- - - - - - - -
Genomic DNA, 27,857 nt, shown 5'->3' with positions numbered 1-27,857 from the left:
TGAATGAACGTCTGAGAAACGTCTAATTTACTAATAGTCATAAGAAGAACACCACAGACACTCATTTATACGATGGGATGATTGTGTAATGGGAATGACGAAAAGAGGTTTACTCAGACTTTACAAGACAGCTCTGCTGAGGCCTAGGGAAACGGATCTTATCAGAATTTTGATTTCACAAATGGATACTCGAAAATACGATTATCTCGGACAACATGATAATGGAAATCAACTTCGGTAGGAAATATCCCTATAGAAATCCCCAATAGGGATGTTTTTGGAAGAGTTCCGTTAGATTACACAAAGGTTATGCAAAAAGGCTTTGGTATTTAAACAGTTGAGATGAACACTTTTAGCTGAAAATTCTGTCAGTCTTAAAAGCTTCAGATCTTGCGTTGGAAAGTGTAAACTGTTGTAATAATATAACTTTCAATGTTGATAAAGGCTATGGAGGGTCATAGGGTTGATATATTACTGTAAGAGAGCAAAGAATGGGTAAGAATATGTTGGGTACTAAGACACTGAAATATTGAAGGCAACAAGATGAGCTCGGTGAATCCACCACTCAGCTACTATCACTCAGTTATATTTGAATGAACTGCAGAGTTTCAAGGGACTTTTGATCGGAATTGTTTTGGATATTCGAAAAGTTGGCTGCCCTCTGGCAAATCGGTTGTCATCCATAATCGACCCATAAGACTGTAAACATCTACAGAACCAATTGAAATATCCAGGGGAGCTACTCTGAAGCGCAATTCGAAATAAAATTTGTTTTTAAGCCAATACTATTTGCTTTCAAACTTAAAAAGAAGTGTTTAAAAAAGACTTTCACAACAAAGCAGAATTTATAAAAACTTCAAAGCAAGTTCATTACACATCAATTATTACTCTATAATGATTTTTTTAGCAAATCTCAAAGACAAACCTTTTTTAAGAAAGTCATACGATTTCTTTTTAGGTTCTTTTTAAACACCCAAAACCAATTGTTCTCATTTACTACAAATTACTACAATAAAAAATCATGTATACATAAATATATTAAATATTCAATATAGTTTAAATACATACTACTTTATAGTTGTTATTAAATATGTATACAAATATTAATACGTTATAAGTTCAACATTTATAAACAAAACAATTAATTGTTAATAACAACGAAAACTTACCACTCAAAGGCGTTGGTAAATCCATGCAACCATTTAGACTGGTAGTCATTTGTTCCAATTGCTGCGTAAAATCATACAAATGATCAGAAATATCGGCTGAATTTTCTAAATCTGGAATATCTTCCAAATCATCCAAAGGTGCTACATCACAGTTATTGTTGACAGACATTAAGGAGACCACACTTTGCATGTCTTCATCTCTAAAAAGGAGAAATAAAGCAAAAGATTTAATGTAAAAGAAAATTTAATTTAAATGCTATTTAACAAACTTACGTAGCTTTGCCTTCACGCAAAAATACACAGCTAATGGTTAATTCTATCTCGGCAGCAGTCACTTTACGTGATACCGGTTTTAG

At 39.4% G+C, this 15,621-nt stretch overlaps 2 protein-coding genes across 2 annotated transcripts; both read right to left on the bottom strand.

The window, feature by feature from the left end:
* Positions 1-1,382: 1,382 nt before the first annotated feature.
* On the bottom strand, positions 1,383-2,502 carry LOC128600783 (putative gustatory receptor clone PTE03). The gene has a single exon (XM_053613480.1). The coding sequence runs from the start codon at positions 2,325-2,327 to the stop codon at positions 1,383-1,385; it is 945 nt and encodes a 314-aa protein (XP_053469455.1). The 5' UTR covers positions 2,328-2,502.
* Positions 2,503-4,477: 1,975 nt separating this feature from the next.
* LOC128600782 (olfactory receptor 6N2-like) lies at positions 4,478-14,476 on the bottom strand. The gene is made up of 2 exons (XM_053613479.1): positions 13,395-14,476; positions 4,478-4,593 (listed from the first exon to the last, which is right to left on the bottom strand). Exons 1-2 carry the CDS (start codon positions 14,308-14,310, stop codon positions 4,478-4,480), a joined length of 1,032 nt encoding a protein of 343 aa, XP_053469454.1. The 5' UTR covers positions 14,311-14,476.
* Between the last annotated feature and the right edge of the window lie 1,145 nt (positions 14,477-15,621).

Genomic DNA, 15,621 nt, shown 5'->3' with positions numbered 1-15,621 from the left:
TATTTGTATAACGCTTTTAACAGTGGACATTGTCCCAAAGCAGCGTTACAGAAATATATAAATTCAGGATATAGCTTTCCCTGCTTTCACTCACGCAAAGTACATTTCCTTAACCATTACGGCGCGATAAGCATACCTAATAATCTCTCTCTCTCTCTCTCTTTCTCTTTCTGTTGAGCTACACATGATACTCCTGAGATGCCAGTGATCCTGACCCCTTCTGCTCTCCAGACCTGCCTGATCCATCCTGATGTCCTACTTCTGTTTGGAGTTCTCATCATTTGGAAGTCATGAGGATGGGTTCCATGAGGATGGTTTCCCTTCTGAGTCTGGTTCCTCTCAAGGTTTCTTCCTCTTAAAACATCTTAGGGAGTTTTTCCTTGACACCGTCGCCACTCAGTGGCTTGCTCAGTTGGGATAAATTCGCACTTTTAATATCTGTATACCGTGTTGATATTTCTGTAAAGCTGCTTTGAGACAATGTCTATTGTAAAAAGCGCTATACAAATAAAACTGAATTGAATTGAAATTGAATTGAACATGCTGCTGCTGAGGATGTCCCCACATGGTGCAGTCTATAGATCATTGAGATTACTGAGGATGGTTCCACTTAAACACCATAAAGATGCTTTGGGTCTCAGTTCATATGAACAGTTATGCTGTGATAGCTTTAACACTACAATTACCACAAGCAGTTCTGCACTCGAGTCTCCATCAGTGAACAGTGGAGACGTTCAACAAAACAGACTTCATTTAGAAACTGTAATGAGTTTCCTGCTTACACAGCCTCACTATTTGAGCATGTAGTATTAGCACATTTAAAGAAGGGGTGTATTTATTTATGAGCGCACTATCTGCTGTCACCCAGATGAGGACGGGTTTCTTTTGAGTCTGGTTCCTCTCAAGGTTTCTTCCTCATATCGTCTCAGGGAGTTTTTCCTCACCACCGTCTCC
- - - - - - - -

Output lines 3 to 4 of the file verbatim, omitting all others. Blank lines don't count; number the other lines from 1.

At 39.4% G+C, this 15,621-nt stretch overlaps 2 protein-coding genes across 2 annotated transcripts; both read right to left on the bottom strand.

The window, feature by feature from the left end: